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How to reduce bloating and improve gut health

Updated: May 24, 2023

I’m on a mission to keep looking after my gut microbiome, in other words my gut health but what exactly is this and why is it deemed to be a daily consideration in terms of better overall health? Let’s break it down:


The gut - is the gastrointestinal tract or digestive system, a pathway that meanders through our body from the mouth all the way down to our bottom (if you get my drift).


The gut microbiome - this is the internal ecosystem of bacteria, microorganisms, viruses and fungi living in the gut. It is bigger than the average brain, weighs two kilos and is a vital organ that we need to take care of (there is some discrepancy on whether it is or is not an organ just fyi)


Gut health - the function and balance of everything that goes on in the gut microbiome. The microbes function optimally when we are in balance and they constantly adapt to our diet, age, gender, what we touch, what we put in our mouth and our environment. There are so many variables that can affect its composition.


The second brain - the enteric nervous system that regulates our gut is sometimes known as our second brain. This extensive network uses the same cells and chemicals as the brain to help us digest and to alert the brain when something is 'off'.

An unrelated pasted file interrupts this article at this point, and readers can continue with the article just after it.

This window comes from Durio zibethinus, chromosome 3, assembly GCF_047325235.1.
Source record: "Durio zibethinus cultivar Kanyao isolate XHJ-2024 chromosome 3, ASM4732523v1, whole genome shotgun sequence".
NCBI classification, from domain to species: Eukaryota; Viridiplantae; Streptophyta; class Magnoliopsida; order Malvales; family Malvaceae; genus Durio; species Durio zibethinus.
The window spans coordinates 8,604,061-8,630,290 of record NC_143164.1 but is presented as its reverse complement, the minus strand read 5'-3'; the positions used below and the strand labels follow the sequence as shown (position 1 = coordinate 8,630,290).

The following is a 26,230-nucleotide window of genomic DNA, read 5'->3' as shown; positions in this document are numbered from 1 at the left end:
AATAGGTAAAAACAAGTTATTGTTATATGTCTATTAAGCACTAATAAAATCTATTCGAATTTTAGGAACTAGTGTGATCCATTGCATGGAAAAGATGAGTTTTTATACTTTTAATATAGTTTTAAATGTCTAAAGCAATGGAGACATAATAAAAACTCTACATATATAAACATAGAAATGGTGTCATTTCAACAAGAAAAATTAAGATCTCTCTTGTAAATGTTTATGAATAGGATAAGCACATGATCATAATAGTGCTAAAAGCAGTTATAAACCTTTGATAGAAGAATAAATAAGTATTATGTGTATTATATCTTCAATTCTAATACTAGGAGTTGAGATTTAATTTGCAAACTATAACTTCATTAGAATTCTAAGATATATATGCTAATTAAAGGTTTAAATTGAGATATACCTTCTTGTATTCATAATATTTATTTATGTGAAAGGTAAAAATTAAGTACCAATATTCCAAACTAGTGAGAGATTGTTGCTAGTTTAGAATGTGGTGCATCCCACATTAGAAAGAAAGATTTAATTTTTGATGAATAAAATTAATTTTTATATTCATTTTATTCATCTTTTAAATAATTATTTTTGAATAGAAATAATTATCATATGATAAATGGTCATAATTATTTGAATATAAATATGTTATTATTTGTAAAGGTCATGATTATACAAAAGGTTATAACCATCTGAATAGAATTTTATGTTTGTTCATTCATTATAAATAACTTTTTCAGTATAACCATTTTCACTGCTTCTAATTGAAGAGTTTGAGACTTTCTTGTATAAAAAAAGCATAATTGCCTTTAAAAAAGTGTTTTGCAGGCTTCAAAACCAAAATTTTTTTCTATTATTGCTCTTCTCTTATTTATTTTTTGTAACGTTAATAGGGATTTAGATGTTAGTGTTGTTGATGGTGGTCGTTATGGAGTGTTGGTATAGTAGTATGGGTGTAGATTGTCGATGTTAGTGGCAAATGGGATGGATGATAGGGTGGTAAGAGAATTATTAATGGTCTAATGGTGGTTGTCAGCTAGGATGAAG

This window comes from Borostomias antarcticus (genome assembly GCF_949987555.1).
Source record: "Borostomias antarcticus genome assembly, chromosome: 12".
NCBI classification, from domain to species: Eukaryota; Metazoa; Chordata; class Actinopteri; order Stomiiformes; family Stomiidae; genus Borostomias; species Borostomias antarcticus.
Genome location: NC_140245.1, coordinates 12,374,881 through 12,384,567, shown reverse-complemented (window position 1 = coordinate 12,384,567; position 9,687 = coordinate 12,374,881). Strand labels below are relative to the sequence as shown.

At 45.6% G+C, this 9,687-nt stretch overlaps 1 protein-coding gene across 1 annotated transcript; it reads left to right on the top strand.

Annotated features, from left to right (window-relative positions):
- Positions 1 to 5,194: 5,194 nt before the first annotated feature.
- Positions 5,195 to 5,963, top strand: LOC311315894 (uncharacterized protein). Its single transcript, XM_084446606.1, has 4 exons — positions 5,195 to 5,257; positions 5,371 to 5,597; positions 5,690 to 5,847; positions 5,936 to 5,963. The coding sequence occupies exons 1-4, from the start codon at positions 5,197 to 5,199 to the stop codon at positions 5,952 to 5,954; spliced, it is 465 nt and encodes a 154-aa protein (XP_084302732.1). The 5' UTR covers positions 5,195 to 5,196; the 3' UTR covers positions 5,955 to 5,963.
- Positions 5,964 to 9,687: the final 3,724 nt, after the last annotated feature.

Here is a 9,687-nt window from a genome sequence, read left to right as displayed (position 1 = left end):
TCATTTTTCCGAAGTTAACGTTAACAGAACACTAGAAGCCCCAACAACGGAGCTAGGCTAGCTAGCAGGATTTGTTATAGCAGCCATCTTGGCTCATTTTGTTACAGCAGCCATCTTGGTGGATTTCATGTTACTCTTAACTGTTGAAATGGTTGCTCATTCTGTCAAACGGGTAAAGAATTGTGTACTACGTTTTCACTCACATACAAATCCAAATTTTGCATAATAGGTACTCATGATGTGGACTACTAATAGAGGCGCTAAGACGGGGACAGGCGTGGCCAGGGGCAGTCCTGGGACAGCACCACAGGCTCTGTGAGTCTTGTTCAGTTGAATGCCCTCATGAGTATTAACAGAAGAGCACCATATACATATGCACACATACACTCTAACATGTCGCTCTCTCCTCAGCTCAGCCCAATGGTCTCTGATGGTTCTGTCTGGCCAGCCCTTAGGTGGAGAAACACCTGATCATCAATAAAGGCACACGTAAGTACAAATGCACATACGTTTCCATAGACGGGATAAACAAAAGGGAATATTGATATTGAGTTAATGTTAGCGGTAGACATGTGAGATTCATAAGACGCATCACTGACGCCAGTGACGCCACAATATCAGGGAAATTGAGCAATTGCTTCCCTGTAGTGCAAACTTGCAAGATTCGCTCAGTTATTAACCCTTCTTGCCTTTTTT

The gut and the brain are in constant two way communication via the vagus nerve which is commonly known as the gut-brain axis. Information is communicated between the gut to the brain and vice versa using neurotransmitters (such as serotonin) and gut hormones, which all play a vital role in sleep, mood, pain, stress and hunger. This two way communication explains why we can perhaps get abdominal pains or 'butterflies' when we feel anxious or stressed. In reverse if we have a bad experience at a restaurant and get sick we are likely to instinctively avoid the same restaurant.


It is now thought that these neurotransmitters such as serotonin and dopamine are produced in the gut, with as much as 90% of serotonin and 50% of dopamine being stored there. This may explain why gut health issues may contribute to conditions such as depression or anxiety, although this is still a very new area of research. Certainly food for thought though.